Walter Soyka
Designer & Mad Scientist at Keen Live [link]
Motion Graphics, Widescreen Events, Presentation Design, and Consulting
@keenlive [twitter]   |   RenderBreak [blog]   |   Profile [LinkedIn]


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Todd Soaper
Re: Trying to understand AE concepts
on Jul 27, 2016 at 9:56:01 pm

Walter, thank you. Your notes are a valuable resource for me. Thanks for taking the time to reply.

You say:

> Ae is pretty consistent internally, but you have understand its data model.

How can I go about this? I know that a comp is fundamental to AE, and that layers live inside comps, and comps may also be nested in other comps. But my knowledge ends there.

You mention 2.5D. Never understood what this means. I read the Wikipedia article, watched YouTube videos that animate still pictures. I understand that much. But, for example, what is a "2.5D bounding box"?


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Walter Soyka
Re: Trying to understand AE concepts
on Jul 27, 2016 at 10:00:49 pm

[Todd Soaper] "How can I go about this? I know that a comp is fundamental to AE, and that layers live inside comps, and comps may also be nested in other comps. But my knowledge ends there."

Since you're new to Ae, If you're new to After Effects, I'd recommend the following link, in which former After Effects product managaer Todd Kopriva pulled together some important introductory materials:
http://blogs.adobe.com/toddkopriva/2010/01/getting-started-with-after-eff.h...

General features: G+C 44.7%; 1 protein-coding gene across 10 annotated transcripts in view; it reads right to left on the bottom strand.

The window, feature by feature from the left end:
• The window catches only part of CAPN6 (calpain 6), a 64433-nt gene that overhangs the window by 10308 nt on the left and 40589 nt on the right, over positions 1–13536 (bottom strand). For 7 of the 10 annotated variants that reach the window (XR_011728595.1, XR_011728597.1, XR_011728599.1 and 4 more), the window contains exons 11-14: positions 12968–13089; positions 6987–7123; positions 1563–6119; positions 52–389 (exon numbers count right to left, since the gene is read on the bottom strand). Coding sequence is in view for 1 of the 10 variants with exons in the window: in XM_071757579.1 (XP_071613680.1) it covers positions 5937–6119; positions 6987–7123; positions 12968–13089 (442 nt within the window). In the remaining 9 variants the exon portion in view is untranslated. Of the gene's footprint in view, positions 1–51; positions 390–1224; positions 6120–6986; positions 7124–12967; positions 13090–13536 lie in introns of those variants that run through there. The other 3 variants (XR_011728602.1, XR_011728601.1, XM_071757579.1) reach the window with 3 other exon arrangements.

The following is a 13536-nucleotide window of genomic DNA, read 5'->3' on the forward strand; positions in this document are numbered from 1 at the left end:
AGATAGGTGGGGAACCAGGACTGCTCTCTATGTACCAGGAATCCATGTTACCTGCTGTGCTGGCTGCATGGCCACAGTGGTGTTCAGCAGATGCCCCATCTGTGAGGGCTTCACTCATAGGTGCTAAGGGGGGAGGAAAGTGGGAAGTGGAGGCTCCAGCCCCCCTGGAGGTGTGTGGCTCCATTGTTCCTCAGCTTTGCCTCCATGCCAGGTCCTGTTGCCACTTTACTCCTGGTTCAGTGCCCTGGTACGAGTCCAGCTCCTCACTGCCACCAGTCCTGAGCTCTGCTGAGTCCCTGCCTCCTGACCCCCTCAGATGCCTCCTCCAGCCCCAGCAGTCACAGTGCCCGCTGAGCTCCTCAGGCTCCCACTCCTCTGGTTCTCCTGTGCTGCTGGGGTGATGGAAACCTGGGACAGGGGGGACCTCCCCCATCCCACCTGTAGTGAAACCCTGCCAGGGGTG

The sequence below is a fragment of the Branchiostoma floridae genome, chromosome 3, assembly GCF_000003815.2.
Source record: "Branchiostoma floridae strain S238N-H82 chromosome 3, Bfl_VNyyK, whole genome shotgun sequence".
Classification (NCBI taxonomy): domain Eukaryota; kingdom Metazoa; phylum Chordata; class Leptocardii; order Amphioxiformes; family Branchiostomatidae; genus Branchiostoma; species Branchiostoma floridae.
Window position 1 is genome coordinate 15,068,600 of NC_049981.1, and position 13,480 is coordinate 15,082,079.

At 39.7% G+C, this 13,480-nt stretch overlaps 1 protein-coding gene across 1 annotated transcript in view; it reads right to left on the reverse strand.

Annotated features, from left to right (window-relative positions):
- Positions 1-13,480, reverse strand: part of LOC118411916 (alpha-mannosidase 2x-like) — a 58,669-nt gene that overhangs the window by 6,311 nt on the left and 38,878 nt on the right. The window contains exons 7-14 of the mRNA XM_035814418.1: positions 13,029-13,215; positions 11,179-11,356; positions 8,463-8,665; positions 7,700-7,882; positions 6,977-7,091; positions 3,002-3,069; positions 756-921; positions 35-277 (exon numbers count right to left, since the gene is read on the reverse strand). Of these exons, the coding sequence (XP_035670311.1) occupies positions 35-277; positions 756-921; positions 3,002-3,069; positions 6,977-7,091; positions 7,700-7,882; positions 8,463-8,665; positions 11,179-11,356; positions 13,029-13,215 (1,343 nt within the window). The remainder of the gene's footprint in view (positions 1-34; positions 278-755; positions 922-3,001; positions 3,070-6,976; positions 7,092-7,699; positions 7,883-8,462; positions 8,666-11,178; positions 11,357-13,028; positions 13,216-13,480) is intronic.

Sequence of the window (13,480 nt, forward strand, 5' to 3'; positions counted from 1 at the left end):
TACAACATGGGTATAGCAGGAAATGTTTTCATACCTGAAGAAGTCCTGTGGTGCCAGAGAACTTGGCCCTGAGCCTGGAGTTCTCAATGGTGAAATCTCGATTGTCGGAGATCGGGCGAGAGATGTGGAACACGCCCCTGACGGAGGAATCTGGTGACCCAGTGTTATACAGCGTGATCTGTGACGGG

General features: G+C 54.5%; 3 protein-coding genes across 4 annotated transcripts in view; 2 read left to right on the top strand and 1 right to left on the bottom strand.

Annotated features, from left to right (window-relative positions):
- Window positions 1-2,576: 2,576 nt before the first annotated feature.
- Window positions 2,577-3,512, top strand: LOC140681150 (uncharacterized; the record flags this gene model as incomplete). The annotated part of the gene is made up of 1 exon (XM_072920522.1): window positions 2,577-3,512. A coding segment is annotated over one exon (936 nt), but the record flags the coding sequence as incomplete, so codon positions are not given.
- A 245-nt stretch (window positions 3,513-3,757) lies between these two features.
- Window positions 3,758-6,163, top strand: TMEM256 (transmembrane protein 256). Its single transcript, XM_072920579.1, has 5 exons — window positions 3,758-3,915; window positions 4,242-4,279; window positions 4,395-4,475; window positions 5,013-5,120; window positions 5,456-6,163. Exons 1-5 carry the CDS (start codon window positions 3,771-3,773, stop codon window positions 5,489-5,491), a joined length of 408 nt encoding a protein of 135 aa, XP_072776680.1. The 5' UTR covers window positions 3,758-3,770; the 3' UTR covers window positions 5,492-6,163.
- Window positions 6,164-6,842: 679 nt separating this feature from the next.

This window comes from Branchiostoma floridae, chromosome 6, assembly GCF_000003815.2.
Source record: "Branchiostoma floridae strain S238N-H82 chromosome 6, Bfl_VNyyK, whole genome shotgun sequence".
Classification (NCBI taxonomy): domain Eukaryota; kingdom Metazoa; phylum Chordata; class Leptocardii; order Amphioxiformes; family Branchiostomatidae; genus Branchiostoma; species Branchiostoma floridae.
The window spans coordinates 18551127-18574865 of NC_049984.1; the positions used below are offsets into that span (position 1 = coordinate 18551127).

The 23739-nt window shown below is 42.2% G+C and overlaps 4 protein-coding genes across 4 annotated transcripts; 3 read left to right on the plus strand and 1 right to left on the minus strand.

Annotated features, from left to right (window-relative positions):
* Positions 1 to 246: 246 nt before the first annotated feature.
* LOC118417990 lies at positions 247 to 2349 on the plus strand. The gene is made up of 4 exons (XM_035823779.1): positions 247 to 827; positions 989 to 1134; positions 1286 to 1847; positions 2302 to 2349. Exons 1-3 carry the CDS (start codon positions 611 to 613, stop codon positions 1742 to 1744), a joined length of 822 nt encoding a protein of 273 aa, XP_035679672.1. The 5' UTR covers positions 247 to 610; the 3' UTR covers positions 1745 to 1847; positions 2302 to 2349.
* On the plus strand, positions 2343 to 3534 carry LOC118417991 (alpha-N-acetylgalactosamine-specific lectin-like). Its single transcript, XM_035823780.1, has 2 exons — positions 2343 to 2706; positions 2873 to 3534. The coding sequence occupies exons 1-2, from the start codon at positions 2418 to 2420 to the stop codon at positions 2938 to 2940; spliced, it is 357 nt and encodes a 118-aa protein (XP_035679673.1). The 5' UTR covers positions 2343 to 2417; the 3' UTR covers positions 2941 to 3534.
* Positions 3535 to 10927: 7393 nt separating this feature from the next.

I think the Andrew Devis After Effects Basics series and the Video Copilot Basic Training and are particularly good starts.

Since you're a developer, I'd suggest that you can learn a ton about how Ae works under the hood by reading the scripting guide (After Effects CS6 Scripting Guide is the latest full guide with several addenda thereafter). A lot of this will not make sense until after you've become more familiar with the user-facing application.
http://www.adobe.com/devnet/aftereffects.html


[Todd Soaper] "You mention 2.5D. Never understood what this means. I read the Wikipedia article, watched YouTube videos that animate still pictures. I understand that much. But, for example, what is a "2.5D bounding box"?"

In real 3D, objects can have depth. In Ae's 2.5D, an object cannot have depth. A 3D layer in Ae's classic 3D renderer is a flat plane. As you turn it edgewise, you see the object itself has no third dimension, even though it exists in a three-dimensional space.

Walter Soyka
Designer & Mad Scientist at Keen Live [link]
Motion Graphics, Widescreen Events, Presentation Design, and Consulting
@keenlive [twitter]   |   RenderBreak [blog]   |   Profile [LinkedIn]


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Walter Soyka
Re: Trying to understand AE concepts
on Jul 27, 2016 at 10:03:11 pm

Also, if you're into reading-the-friendly-manual:
https://helpx.adobe.com/after-effects/topics.html

There's some good, clear, well-written background information in there.

Walter Soyka
Designer & Mad Scientist at Keen Live [link]
Motion Graphics, Widescreen Events, Presentation Design, and Consulting
@keenlive [twitter]   |   RenderBreak [blog]   |   Profile [LinkedIn]


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Todd Soaper
Re: Trying to understand AE concepts
on Jul 27, 2016 at 10:23:34 pm

Thank you! A wealth of information. I especially love scripting.


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Walter Soyka
Re: Trying to understand AE concepts
on Jul 28, 2016 at 1:37:25 pm

[Todd Soaper] "I especially love scripting."

Cool. You'll have some fun. Even if you never really get into it, Ae's scripting system seems to be a pretty thin wrapper for internal functionality. It will definitely help you understand what's going on, under the hood, in considerable depth.

Walter Soyka
Designer & Mad Scientist at Keen Live [link]
Motion Graphics, Widescreen Events, Presentation Design, and Consulting
@keenlive [twitter]   |   RenderBreak [blog]   |   Profile [LinkedIn]